Title: Bayesian learning methods for neural coding.
Abstract: A primary goal in systems neuroscience is to understand how neural spike responses encode information about the external world. A popular approach to this problem is to build an explicit probabilistic model that characterizes the encoding relationship in terms of a cascade of stages: (1) linear dimensionality reduction of a high-dimensional stimulus space using a bank of filters or receptive fields (RFs); (2) a nonlinear function from filter outputs to spike rate; and (3) a stochastic spiking process with recurrent feedback. These models have described single- and multi-neuron spike responses in a wide variety of brain areas.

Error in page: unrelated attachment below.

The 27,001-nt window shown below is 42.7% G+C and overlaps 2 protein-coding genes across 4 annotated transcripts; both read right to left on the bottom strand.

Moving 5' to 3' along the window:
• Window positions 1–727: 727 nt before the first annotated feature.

In this talk, I will present my Ph.D. work that focuses on developing Bayesian methods to efficiently estimate the linear and non-linear stages of the cascade encoding model. First, I will describe a novel Bayesian receptive field estimator based on a hierarchical prior that flexibly incorporates knowledge about the shapes of neural receptive fields. This estimator achieves error rates several times lower than existing methods, and can be applied to a variety of other neural inference problems such as extracting structure in fMRI data. Furthermore, I will present a novel low-rank description of the high dimensional receptive field, combined with a hierarchical prior for more efficient receptive field estimation. Second, I will describe new models for neural nonlinearities using Gaussian processes (GPs) and Bayesian active learning algorithms in ``closed-loop" neurophysiology experiments to rapidly estimate neural nonlinearities. These approaches significantly improve the efficiency of neurophysiology experiments, where data are often limited by the difficulty of maintaining stable recordings from a neuron or neural population.